Renters in Canberra are being faced with the most expensive weekly asking rents for houses in the nation, according to the latest Domain quarterly report.
Domain’s State of the Market Rental Report for the June quarter shows Canberra’s median weekly asking rent for houses is currently $550, on par with Sydney.
Domain chief data scientist Dr Nicola Powell said Canberra’s tightening rental market has contributed to the rise.
“It’s unsurprising that Canberra’s house rents have surged, in terms of rental stock levels Canberra is at a five-year low,” she said.
“Canberra has been experiencing tighter rental conditions for some time and we have been seeing that play out in higher rental growth.”
Rents in Canberra for houses and units have reached an all-time high, with asking rents for units at $450. This is the second highest in the nation behind Sydney’s $550.
“Despite the fact Canberra has experienced an elevated level of unit construction, the unit market remains tight for tenants. Supply has dropped to a two-year low,” said Dr Powell.
While Sydney’s weekly asking rents have stagnated over the 12 months, Canberra rents have recorded the second highest growth, behind Hobart, in both the housing and unit market at 10 per cent and 7.1 per cent respectively.
On a regional ACT level, the Inner South recorded the greatest increase in weekly rents, year-on-year, of 13.6 per cent to $750. In the unit market, Weston Creek’s rents jumped 11.4 per cent to $440.
This is not the first time Canberra’s rents have been as expensive as Sydney. According to Dr Powell, in early 2008 the nation’s capital surpassed Sydney in the weekly asking price for houses.
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Kylie Batt knows firsthand the impact of Canberra’s precarious rental market, and said she is actually surprised rents in the territory aren’t higher than Sydney.
The mother-of-two is renting a four-bedroom home in Gordon and pays $520 per week. She estimates two-thirds of her income is going towards rent.
“My son works casually and most of his wage goes to other household expenses, such as food and petrol,” said Ms Batt.
Kylie Batt says ‘rent bidding’ is making it increasingly difficult for Canberra renters. Photo: Karleen Minney.
Ms Batt moved to Canberra from Adelaide more than 10 years ago, and said rents were much more affordable there. According to the Domain report, Adelaide’s median house rent is at $375 per week.
Since moving to Canberra, she has lived in several rental properties.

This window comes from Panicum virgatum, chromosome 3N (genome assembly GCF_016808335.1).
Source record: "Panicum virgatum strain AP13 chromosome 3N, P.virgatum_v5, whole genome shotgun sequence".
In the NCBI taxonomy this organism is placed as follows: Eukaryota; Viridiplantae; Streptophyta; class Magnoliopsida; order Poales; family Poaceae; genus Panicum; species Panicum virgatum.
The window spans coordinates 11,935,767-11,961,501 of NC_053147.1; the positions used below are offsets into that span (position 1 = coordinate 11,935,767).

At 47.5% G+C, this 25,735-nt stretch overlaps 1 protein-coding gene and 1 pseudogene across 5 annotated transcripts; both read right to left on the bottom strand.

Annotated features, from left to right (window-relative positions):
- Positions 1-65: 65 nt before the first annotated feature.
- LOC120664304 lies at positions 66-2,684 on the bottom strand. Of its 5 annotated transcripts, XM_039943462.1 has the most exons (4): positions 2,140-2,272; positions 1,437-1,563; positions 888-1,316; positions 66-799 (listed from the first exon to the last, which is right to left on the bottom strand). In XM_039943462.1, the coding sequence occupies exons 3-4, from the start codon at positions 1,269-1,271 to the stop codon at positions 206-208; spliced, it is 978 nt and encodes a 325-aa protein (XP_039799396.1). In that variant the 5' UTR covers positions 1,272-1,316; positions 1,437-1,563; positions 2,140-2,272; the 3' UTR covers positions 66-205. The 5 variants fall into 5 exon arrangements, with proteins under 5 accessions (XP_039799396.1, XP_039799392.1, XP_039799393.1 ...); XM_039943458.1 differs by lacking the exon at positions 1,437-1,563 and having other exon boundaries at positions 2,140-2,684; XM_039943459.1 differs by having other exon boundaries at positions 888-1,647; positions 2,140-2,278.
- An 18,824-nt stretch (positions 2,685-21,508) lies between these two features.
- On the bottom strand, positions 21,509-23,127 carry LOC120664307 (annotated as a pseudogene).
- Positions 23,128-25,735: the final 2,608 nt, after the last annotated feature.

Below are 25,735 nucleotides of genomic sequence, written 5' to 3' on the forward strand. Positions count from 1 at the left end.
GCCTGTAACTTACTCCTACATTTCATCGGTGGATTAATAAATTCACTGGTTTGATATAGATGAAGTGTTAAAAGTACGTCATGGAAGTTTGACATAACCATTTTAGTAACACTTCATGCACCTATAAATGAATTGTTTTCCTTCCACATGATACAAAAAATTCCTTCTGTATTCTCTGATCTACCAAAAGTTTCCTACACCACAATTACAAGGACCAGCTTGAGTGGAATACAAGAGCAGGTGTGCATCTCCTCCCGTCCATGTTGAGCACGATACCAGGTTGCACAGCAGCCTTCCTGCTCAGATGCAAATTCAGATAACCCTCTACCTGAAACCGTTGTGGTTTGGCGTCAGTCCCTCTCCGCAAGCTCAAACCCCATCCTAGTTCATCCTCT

At one point, Canberra’s fierce rental market left Ms Batt without a home and she was forced to share a room with her sons – who are 18 and 21.
“I ended up living with my two boys at my mum’s house and we were looking for a rental for about a year,” she said.
According to Ms Batt, ”rent bidding” is making it increasingly harder for low-income families to find rental accommodation.
“When you are turning up to an inspection with 40 other people and you have two teenage boys and two dogs, a landlord always thinks someone is better suited,” she said.
“Especially when people are offering $20 extra per week.
“Recently on a Facebook group I am in, people moving to Canberra from overseas have offered to pay a whole 12 months of rent in advance at more than the market rate.”
LJ Hooker Dickson and Woden director, Lindsey Burne, said from his observations landlords are more concerned with securing good tenants.
“Money will be a factor but it is not the No. 1 consideration,” he said.
Mr Burne said stock levels have decreased on the back of about “three to four quiet years in the rental market”.
“Tenants are finding it harder than they have before, they are having to compete to get a property,” he said.
“I think landlords that have been around for a couple of years will appreciate the current market.”
Gross rental yields remained steady over the quarter at 4.28 per cent for houses and 5.78 per cent for units.
According to Real Estate Institute of the ACT president Michael Kumm, net migration levels are further tightening Canberra’s market.
“Every day 17 people arrive in the ACT – 6205 a year. Many of these are taking up jobs with high incomes such as contractors to work on the light rail, and they need somewhere to live, so it makes sense that it is going to push the rent up,” he said.
“Mr Fluffy has taken 1039 houses out of the market, which has severely impacted the supply to keep up with the demand, [and] the fact so many public housing properties have been demolished hasn’t helped.”
Tenants’ Union ACT executive officer Deb Pippen said, “sadly, it’s no surprise” that Canberra’s weekly asking rents are the highest in the nation.
“It shows something has to be done in the long term and we have to start doing something about increasing the stock of affordable housing out there for people,” she said.
“High rents are good for investors but they aren’t good for people trying to live in those properties.”